The Nashville Area Chamber of Commerce board of directors has adopted a resolution urging the State of Tennessee to continue implementing the new teacher evaluation instrument this school year. Annual teacher evaluations based, in part, on student achievement, were part of the legislation passed by the Tennessee General Assembly in the January 2010 special session that secured a $500 million federal Race to the Top grant. You can read the Chamber’s resolution here.
Chairman Bert Mathews also authored an opinion piece
on this topic that ran in Monday’s Tennessean.
As difficult as change can be, it’s important that the state get the new evaluation process underway and make adjustments on an as-needed basis. Tennessee Commissioner of Education Kevin Huffman has said all along that the Department of Education would consider suggestions for improving the process, and proof of his commitment came this week, when he announced the department would seek a rule change with the state board of education this Friday to allow principals to combine the number of teacher observations, reducing the amount of time commitment from administrators and teachers.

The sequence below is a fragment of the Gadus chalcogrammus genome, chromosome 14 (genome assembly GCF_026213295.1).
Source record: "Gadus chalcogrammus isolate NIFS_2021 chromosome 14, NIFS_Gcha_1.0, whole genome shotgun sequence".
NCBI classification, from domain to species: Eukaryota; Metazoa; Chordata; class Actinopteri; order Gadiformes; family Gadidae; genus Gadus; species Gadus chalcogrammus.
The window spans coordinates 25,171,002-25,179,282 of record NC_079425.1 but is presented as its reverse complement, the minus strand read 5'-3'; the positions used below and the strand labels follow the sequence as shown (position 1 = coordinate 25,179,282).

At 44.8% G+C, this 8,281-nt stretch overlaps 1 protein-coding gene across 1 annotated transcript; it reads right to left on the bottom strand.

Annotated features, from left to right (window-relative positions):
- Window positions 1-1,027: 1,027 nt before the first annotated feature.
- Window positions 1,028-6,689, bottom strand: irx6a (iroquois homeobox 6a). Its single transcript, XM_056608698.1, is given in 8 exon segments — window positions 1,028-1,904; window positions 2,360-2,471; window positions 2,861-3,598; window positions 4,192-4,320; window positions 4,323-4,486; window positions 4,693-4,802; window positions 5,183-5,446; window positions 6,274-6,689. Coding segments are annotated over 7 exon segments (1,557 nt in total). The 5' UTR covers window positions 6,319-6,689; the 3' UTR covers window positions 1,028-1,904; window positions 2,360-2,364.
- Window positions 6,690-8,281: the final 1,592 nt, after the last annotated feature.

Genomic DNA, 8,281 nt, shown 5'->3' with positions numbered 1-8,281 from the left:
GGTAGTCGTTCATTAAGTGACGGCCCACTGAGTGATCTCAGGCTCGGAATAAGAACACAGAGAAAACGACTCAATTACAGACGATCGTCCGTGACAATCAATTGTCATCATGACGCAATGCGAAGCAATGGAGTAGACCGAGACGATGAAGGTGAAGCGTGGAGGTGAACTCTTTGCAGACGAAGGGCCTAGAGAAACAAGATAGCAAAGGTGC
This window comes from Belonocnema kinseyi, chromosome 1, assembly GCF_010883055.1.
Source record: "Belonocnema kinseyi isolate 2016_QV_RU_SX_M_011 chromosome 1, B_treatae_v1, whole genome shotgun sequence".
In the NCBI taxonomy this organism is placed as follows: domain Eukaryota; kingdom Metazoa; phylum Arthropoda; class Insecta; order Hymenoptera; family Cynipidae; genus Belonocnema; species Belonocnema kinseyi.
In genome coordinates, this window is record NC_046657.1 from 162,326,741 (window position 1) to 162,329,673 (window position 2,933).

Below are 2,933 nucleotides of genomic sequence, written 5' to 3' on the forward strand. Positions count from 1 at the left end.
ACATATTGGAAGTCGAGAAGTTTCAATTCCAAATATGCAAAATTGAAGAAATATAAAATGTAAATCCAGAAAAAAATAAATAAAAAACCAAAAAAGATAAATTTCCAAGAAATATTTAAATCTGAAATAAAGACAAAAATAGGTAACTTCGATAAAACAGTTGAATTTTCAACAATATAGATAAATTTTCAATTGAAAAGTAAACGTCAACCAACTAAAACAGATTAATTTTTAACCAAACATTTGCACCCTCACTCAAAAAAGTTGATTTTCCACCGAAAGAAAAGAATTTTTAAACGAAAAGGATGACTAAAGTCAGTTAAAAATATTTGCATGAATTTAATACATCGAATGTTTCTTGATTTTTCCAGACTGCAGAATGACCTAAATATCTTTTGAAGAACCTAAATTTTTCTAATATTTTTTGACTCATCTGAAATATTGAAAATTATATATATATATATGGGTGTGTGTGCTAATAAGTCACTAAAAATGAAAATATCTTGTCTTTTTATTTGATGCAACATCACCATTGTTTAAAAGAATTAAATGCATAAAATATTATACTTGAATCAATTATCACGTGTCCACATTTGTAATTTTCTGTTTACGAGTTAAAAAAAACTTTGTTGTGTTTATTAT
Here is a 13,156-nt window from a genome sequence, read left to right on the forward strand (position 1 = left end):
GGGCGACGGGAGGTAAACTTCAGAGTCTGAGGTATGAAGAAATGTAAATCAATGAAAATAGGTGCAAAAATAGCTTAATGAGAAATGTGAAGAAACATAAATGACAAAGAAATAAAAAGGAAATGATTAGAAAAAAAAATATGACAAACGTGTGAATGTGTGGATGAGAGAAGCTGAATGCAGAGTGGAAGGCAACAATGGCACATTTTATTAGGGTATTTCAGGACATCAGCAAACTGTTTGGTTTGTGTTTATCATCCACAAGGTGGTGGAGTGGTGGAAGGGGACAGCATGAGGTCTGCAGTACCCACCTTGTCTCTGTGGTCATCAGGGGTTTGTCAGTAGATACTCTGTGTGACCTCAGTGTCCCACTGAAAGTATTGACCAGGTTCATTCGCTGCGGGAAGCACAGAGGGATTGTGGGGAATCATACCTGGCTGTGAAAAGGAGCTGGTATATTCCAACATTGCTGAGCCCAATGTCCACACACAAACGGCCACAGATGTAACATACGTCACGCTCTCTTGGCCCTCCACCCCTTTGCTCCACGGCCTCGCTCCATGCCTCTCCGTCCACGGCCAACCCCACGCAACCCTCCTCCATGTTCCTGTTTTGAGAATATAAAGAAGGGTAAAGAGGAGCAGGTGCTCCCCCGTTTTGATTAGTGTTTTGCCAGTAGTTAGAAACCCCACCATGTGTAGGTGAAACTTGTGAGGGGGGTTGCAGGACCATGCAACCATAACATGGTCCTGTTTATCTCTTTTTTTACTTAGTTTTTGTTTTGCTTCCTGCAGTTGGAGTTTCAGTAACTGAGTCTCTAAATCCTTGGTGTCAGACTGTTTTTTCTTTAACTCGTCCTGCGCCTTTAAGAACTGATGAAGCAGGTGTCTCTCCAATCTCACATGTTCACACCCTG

The move to a new teacher evaluation system had broad, bipartisan support from legislators, teacher unions, the business community, and advocacy groups when it passed in 2010. Now that the difficult work of implementation is underway, there appears to be an effort to turn back the clock. We can’t afford to keep doing things the same way and ignore our poor results. Our state got another wake-up call today when the National Assessment of Educational Progress results
were released. Although there was no statistical change in Tennessee’s scores in fourth- and eighth-grade reading and math - the four subjects tested this year - a greater number of states have made improvements, pushing Tennessee farther down in national rankings. The state dropped from 45th to 46th in the nation in fourth-grade math; 39th to 41st in fourth-grade reading; 43rd to 45th in eighth-grade math; and 34th to 41st in eighth-grade reading. Twenty-six percent of fourth-grade students are proficient in reading, and 30 percent are proficient in math. Twenty-seven percent of eighth-grade students are proficient in reading, and 24 percent are proficient in math. We need to stay the course in reforming our education system.